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DEMOS Project

Online Materials for Staff Disability Awareness
[Modules] : SENDA

Disclosure and Confidentiality

A landmark decision by the Courts under Part 2 DDA (employment) was the case of HJ Heinz Co Ltd vs. Kenrick (2000). The court found in favour of the employee as he had been treated less favourably because of his disability even though the employer had no direct knowledge of his disability [1]. Essentially, the employer had not taken reasonable steps to find out about the employee's disability.

Can I be guilty of discrimination even if I didn't know someone is disabled?

Under the DDA, for a responsible body to discriminate against a disabled student, they must know that a student is disabled. The law says that if a responsible body does not know or could not reasonably have known that a student was disabled, discrimination cannot take place.

However, in practice, this means that institutions must take reasonable steps to find out if a student is disabled in order to demonstrate that 'they could not reasonably know'.

In general, it is in a student's best interests to disclose their disability as they will receive more support and staff will better understand their needs if they do. For example, reasonable adjustments can be made to teaching, learning or their exams.

N.B. You may find that as part of your institution's anticipatory duty, some reasonable adjustments have already been made as a matter of course and some students do not need to tell the institution that they are disabled.

When does my institution 'know' that a student is disabled?

Even when a disabled student tells just one student in the institution, it is then deemed to know about the disability, unless the student requests confidentiality.


A student declares a disability on her application form to the University but does not receive any support or adaptations when she is enrolled. The failure to offer her the necessary adaptations is then likely to be unlawful.


An applicant does not declare his disability on his application form, but phones up to confirm his selection interview using the university's Textphone line. The responsible body may then be deemed to have known that he had a disability (i.e. he was deaf or hearing impaired) given that he used Textphone.

How do I find out if a student is disabled?

You must take reasonable steps to ensure that you find out about a student's disability. These reasonable steps may include asking:

Disabled students are not always happy to disclose disability for various reasons. However, students are more likely to identify themselves as being disabled if there is an open and honest culture about disability in the institution. This may include being able to disclose in a confidential setting or reassurance that the information will be treated appropriately. Asking all disabled students to put their hands up in the first lecture of the year would not be considered reasonable!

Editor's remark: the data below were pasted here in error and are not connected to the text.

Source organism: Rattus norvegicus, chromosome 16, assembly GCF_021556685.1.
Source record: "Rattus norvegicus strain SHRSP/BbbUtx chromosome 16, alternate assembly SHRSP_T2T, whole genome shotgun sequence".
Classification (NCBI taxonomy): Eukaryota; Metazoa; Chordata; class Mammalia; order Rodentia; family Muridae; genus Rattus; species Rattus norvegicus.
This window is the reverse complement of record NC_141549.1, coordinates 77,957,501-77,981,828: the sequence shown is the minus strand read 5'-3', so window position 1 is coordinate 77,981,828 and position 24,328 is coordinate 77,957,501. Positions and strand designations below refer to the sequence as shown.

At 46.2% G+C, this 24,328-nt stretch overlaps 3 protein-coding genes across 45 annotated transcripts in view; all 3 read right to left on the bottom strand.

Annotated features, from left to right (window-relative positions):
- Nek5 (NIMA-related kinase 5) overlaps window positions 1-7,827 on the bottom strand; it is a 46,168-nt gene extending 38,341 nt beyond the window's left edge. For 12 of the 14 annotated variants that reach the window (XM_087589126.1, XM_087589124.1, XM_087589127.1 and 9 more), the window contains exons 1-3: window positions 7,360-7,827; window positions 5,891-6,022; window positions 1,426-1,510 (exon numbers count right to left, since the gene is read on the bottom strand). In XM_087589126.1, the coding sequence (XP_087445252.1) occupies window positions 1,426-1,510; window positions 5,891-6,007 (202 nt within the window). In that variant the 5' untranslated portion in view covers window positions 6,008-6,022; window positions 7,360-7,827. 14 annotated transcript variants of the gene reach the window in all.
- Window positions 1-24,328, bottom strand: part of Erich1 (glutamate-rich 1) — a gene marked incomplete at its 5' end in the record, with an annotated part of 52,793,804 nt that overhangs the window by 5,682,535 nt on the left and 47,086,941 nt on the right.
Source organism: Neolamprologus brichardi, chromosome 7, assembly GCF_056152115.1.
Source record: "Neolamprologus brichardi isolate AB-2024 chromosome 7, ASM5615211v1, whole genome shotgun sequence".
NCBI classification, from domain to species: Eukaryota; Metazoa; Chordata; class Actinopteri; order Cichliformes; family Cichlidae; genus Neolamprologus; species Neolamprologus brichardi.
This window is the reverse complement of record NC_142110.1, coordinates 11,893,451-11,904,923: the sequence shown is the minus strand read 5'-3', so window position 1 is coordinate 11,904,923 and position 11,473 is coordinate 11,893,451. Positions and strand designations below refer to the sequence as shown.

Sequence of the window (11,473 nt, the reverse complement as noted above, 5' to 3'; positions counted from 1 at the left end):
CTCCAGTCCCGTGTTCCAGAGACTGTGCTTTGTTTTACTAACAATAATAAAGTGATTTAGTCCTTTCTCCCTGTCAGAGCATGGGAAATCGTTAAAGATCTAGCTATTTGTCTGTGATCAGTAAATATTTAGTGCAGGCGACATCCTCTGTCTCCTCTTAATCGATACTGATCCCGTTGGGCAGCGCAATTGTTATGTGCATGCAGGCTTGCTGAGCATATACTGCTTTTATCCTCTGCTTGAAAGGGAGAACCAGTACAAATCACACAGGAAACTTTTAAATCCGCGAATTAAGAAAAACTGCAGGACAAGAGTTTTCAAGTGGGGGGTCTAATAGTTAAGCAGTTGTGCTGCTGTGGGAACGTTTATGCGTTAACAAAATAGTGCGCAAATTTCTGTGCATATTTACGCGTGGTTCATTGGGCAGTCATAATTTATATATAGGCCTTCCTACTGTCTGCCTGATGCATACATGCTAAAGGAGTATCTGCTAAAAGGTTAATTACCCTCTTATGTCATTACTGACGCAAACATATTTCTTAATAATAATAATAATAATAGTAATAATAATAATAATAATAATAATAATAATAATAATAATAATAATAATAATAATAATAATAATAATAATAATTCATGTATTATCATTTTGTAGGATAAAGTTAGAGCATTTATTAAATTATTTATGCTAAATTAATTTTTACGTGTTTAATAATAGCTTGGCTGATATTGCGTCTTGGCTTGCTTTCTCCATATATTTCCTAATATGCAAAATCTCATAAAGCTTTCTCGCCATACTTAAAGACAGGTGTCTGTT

You can refer to the DfES Guide 'Finding out about People's Disabilities' (http://www.lifelonglearning.co.uk/ [External link: Open in new browser window] ) for more information.

What do I need to do if I find out a student is disabled?

Disclosure Policy

Institutions should have in place procedures (often called a disclosure policy) for what you should do once you find out that one of your students is disabled.

A typical procedure will cover:

It is important that you are aware of your institution's disclosure policy. If your institution does not have one and a student tells you that they are disabled, you should talk to your institution's disability officer (with the student's permission) about what steps to take next.

What happens if a student is disabled but they don't want anyone to know?


It is the student's right to decide whether or not they want to tell the institution that they are disabled. Some students will not disclose during the admissions process for fear of discrimination, but once they have started the course, will then decide that they need additional support.

If a disabled student does not disclose their disability and the institution has taken reasonable steps to find out, then it is likely that few reasonable adjustments can be made. It may be that a disabled student benefits from the anticipatory nature of your reasonable adjustments in any case - for example if you post your handouts on the intranet for the benefit of your visually impaired students, other students may download them and use them without having to tell you about their specific disabilities.

However, there may be situations where a disabled student tells you in confidence that they have a disability. In these cases, you will not be able to pass that information on to the appropriate person. If a disabled student requests confidentiality, it means that there may be either a less satisfactory reasonable adjustment or no adjustment at all. This should be explained to the student at the time.


The visually impaired student in the previous example may tell you that about their disability but, as they can download your handouts from the intranet, they do not want anyone else to know about their disability. You should explain that you will keep this information confidential but that other reasonable adjustments may not be made - for example there may be times that they could benefit from having a note taker in class with them if they told the Disability Office and arranged this with them.

What about the Data Protection Act?

To comply with both the Disability Discrimination Act and the Data Protection Act, you should ensure that when a student identifies themselves as being disabled you should:


[1] From 'Monitoring the Disability Discrimination Act 1995',
[PDF file: http://www.incomesdata.co.uk/brief/dda/2reportb.pdf [External link: Open in new browser window] ]
IDS Ltd (2000), HMSO.

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